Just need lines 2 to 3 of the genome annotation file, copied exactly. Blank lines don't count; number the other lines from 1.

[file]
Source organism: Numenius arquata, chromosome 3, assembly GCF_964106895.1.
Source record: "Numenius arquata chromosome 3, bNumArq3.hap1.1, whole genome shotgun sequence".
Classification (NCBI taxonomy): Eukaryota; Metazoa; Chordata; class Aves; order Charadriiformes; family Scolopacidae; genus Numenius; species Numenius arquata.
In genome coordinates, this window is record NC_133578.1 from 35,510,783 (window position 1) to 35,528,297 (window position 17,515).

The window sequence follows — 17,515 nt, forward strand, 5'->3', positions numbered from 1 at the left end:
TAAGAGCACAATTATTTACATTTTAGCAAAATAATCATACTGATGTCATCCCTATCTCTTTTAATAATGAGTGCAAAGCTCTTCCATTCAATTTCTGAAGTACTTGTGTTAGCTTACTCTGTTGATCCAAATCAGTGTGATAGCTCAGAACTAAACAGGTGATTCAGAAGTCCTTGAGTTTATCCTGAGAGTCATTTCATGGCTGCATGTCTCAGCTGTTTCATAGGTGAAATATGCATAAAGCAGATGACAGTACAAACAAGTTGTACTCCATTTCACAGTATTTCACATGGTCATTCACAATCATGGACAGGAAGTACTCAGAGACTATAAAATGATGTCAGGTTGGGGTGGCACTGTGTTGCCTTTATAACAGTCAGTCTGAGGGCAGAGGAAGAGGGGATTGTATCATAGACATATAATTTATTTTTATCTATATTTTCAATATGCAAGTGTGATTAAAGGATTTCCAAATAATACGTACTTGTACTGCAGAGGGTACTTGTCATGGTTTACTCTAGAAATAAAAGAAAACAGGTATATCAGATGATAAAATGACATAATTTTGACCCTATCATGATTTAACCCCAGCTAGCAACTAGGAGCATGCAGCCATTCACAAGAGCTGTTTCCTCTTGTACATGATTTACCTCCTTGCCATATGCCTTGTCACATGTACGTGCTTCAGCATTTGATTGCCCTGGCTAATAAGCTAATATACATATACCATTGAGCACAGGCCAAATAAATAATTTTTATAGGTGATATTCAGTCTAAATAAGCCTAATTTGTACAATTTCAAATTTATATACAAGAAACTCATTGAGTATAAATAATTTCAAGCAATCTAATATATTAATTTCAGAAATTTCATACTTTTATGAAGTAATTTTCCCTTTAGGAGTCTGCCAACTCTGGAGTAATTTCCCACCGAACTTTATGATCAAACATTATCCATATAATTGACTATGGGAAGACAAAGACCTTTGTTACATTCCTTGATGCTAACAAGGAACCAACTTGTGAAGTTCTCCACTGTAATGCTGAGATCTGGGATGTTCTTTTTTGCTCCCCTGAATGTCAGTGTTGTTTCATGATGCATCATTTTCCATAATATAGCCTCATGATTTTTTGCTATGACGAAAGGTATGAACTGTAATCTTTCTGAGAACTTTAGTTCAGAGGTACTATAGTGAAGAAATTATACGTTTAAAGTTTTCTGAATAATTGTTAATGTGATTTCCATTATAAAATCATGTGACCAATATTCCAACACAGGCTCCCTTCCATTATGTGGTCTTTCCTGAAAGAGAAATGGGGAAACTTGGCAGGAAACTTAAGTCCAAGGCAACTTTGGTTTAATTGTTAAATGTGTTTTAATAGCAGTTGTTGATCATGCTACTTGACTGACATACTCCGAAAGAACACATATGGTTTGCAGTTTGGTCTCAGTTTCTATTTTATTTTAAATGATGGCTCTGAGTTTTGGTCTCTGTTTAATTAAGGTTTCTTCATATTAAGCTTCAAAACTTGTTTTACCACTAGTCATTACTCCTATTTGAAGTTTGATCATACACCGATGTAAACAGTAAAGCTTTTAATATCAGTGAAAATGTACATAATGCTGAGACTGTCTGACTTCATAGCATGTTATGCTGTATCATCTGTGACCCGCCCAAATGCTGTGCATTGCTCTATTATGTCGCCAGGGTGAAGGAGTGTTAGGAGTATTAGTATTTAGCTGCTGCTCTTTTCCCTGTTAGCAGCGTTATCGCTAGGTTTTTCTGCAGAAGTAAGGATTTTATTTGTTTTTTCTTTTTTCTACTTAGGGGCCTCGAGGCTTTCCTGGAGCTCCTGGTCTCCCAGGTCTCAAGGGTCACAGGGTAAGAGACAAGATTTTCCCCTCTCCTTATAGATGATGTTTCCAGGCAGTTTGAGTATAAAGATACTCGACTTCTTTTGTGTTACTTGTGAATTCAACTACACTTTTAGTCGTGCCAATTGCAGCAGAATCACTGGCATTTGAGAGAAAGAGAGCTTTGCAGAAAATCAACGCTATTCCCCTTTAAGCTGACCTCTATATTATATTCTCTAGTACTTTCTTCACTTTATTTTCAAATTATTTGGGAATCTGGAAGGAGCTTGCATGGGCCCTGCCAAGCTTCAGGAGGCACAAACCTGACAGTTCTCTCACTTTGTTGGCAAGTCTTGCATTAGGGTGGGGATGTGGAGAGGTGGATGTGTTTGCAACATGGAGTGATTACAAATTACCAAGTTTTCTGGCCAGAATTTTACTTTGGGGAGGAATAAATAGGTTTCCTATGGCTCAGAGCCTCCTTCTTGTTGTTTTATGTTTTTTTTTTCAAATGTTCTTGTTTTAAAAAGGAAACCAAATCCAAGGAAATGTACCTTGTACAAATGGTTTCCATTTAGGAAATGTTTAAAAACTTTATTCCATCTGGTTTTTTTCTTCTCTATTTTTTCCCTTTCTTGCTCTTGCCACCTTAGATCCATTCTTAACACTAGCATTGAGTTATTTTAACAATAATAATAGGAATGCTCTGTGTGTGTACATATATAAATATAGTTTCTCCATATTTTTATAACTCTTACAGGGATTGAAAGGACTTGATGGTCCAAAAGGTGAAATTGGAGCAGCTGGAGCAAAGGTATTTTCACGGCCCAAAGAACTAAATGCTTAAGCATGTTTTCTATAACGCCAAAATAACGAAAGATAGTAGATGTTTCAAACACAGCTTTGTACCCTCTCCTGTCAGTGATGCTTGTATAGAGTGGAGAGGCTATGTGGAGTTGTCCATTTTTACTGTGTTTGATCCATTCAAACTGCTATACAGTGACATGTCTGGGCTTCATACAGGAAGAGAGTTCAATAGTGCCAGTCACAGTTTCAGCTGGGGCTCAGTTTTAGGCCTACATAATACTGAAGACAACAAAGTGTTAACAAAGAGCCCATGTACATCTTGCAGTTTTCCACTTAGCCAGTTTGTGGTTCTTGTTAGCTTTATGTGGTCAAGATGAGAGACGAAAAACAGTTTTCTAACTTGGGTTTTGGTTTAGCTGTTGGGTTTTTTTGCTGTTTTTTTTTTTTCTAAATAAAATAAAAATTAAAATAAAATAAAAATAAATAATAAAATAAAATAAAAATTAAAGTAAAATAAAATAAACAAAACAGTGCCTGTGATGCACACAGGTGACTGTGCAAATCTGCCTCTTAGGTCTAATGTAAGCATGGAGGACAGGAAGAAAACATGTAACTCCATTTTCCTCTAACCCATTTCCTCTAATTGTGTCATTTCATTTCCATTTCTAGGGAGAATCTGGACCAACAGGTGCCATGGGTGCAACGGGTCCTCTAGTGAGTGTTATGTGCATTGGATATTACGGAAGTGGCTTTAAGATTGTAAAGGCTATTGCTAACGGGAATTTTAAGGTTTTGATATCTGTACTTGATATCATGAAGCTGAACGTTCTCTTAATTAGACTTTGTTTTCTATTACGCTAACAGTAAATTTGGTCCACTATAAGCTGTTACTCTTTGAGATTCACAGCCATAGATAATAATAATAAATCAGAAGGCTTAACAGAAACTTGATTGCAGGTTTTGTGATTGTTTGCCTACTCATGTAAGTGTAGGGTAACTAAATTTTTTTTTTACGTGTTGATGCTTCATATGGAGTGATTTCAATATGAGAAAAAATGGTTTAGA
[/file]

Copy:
Source record: "Numenius arquata chromosome 3, bNumArq3.hap1.1, whole genome shotgun sequence".
Classification (NCBI taxonomy): Eukaryota; Metazoa; Chordata; class Aves; order Charadriiformes; family Scolopacidae; genus Numenius; species Numenius arquata.